Eric Stackpole wants every tech geek with a passion for ocean science to have inexpensive, open source hardware to conduct research. The solution that he and a team of fellow enthusiasts has developed is OpenROV—a kit of parts that easily assembles into an underwater robot. With a little help from startup funds on Kickstarter, we could soon see OpenROV scooting along, while submerged 20 meters below the surface, conducting experiments on ocean temperature flux while its creator mans the controls from a laptop above.

Scanning through Stackpole’s blog posts on the development of the OpenROV (ROV meaning Remote Operating Vehicle), it is clear that not only is he an extremely talented engineer, but that he has a true passion for collaborative work through the sharing of open information. He has posted progress note and ideas open for comment, as well as made available all of the build plans and software for creating your own OpenROV.

In exchange for giving for making all of the plans open source, the OpenROV team is asking for feedback. Forums are set up to discuss improvements, such as how as mechanism could be added to the bot to take water samples.

If you don’t have laser cutting equipment handy for creating the acrylic housing parts (designs for which are downloadable from, you can pledge on Kickstarter to receive a ready-to-go assembled robot. Stackpole is looking for many people to build, use, and weigh in on how to make it better. When their Kickstarter paged reached its $22k goal in a matter of hours, it was obvious that the OpenROV team was onto a winning idea.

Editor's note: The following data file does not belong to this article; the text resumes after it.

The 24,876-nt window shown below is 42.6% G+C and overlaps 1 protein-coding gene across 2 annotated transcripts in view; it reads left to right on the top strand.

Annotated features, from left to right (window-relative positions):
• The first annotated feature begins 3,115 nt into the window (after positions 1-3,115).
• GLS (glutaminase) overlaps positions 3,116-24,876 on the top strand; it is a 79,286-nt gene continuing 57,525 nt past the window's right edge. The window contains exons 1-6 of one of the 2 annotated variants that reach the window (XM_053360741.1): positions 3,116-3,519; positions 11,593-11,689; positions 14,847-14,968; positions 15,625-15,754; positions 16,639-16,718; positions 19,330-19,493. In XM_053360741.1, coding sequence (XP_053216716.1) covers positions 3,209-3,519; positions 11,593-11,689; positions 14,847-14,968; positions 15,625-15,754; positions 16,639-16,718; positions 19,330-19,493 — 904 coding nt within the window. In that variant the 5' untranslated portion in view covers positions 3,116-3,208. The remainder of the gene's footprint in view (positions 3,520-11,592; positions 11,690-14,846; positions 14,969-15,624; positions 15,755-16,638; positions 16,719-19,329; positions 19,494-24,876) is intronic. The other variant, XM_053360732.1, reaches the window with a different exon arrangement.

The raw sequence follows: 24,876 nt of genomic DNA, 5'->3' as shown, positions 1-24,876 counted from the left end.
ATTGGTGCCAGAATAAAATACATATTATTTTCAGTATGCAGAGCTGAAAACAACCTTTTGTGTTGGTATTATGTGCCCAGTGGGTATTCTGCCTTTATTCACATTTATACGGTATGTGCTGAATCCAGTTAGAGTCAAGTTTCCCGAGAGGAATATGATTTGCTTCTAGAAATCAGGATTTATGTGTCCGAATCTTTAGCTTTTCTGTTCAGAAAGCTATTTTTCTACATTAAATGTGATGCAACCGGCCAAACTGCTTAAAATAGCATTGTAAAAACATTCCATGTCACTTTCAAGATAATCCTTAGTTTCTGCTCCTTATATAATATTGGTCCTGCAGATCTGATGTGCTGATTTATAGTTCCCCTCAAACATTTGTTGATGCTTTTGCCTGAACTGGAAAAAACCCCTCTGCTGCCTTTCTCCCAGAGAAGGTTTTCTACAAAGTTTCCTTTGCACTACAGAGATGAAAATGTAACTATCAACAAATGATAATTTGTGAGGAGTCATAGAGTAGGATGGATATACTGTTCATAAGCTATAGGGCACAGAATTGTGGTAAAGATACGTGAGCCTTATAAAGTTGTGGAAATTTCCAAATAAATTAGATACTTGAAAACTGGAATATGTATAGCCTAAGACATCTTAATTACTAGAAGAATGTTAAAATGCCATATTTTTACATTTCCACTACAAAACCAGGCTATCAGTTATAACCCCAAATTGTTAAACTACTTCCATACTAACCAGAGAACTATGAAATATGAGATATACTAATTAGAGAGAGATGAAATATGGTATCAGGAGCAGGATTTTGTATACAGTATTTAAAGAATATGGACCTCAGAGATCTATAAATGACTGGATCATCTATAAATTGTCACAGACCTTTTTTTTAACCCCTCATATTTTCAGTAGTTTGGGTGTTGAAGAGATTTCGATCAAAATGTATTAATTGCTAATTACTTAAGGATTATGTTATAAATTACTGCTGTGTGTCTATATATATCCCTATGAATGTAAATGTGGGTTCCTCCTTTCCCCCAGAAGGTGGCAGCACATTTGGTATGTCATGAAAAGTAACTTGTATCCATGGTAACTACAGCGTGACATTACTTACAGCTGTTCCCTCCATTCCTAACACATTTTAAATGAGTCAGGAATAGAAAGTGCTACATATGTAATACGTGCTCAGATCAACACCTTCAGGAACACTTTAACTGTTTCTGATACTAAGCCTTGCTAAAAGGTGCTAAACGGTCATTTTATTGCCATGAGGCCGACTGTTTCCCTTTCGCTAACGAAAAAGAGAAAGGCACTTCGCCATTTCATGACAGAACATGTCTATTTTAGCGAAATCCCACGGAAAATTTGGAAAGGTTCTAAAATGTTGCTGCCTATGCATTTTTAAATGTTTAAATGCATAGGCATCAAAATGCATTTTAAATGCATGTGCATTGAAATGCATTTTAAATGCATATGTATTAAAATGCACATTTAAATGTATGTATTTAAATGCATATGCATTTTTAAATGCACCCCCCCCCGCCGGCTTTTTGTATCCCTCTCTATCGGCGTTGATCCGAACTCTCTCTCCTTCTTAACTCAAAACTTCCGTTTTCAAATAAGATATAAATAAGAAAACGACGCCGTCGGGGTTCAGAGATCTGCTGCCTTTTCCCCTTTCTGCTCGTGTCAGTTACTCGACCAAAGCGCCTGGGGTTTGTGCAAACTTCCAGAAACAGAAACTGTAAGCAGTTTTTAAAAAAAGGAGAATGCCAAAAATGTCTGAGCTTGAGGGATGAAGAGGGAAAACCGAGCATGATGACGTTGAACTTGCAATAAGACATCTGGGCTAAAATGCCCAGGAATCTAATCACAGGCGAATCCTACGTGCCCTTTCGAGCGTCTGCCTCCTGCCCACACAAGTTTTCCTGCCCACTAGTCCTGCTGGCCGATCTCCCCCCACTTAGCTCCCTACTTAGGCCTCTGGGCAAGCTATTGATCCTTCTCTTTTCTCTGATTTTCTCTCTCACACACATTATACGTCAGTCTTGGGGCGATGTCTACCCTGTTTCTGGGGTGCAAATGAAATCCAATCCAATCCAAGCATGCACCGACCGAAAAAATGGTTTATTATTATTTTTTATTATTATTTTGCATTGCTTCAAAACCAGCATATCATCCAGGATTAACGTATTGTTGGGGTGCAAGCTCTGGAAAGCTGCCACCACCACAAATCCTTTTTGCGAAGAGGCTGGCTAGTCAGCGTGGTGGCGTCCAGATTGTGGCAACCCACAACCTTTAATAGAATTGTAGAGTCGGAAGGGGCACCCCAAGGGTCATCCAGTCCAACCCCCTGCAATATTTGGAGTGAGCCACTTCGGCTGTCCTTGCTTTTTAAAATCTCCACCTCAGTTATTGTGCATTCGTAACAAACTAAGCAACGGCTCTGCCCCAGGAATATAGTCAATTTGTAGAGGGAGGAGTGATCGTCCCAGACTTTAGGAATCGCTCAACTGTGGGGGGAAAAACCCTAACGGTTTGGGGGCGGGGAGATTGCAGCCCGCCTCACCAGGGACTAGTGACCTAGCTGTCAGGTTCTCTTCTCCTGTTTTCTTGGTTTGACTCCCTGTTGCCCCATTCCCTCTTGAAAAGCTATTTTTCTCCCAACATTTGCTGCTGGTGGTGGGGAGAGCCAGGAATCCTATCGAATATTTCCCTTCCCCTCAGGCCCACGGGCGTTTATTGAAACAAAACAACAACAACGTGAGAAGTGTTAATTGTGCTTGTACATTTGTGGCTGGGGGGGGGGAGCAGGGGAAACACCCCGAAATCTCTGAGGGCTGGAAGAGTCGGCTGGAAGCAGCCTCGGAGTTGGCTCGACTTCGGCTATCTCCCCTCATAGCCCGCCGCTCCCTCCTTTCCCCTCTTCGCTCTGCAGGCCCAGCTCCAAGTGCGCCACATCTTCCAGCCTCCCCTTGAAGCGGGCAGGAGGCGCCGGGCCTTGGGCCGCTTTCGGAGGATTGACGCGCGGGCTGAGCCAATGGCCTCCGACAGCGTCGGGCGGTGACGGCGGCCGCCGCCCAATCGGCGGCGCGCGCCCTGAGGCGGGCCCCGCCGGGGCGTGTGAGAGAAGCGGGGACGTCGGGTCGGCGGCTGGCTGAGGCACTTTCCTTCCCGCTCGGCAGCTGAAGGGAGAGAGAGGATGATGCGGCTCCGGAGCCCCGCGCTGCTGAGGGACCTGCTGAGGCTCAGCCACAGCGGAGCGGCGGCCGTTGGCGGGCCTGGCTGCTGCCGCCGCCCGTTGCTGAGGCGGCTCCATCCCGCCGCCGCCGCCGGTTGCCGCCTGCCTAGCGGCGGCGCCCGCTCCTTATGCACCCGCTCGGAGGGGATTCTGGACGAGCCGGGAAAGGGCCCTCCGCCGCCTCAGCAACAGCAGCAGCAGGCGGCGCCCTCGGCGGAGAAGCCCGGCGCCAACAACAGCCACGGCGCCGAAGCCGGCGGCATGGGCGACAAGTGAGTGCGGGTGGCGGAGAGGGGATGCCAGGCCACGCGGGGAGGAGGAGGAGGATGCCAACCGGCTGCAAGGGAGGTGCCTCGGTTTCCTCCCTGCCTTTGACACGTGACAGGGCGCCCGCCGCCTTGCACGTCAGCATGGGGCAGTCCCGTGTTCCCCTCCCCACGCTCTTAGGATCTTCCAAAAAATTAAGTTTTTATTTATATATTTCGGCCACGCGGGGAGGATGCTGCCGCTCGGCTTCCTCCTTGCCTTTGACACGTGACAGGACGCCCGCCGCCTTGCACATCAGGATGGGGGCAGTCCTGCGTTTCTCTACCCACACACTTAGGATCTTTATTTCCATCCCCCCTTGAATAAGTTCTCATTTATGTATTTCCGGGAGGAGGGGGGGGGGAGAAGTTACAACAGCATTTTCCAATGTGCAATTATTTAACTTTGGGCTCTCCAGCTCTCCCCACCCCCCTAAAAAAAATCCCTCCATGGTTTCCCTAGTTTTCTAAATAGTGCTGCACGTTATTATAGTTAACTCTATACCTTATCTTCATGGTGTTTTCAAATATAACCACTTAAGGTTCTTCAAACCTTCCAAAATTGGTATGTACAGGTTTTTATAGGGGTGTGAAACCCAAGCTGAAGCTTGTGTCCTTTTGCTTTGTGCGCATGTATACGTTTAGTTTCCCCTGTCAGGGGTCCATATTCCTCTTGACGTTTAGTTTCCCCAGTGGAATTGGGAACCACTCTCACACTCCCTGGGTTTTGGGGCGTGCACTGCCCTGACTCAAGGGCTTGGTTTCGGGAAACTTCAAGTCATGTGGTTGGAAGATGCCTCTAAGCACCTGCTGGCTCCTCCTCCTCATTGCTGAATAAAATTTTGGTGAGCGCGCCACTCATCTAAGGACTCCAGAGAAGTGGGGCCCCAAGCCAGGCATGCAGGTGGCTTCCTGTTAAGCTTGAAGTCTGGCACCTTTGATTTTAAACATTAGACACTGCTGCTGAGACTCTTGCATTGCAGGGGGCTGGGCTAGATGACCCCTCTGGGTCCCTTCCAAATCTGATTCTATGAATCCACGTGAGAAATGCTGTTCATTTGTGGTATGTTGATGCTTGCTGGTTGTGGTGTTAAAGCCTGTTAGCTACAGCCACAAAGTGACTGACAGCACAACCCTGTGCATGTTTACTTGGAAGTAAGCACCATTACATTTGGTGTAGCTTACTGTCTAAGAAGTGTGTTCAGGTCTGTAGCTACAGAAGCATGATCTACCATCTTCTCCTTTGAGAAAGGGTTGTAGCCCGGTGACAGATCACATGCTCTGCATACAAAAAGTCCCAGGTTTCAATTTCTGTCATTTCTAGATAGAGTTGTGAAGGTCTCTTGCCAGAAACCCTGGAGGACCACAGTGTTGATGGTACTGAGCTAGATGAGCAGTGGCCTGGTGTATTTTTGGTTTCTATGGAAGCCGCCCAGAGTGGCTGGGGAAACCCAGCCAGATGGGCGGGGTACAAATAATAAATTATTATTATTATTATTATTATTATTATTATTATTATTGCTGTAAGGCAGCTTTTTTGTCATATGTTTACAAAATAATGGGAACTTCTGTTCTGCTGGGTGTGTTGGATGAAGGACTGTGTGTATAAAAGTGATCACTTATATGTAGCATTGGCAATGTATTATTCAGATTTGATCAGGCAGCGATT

In kit form, OpenROV is a series of laser cut acrylic parts, connection hardware, an on-board computer, wiring, motors, an LED light, a movable webcam, and tubes that hold the 8 C-batteries needed to power the bot.  When assembled, the submarine robot measures about the size of a shoebox.

The kit was designed with sustainability in mind. Laser cut parts have no metal dye tooling that is needed for injection-molded plastic. It also means that it is as easy and cost effective to make only one kit or to make one hundred. All of the other parts are stock parts bought from available an electronic supply website. With no overhead and no inventory, the OpenROV follows the model of some of our other favorite tech product kits designed by the Maker community.

OpenROV is a really exciting proposition for research in sustainability topics such as climate change or harvesting power from sea current. By making a tool that is inexpensive and has no manufacturing investment costs, this could open doors for significantly increase initiatives by scientists or even colleges students.


Via Kickstarter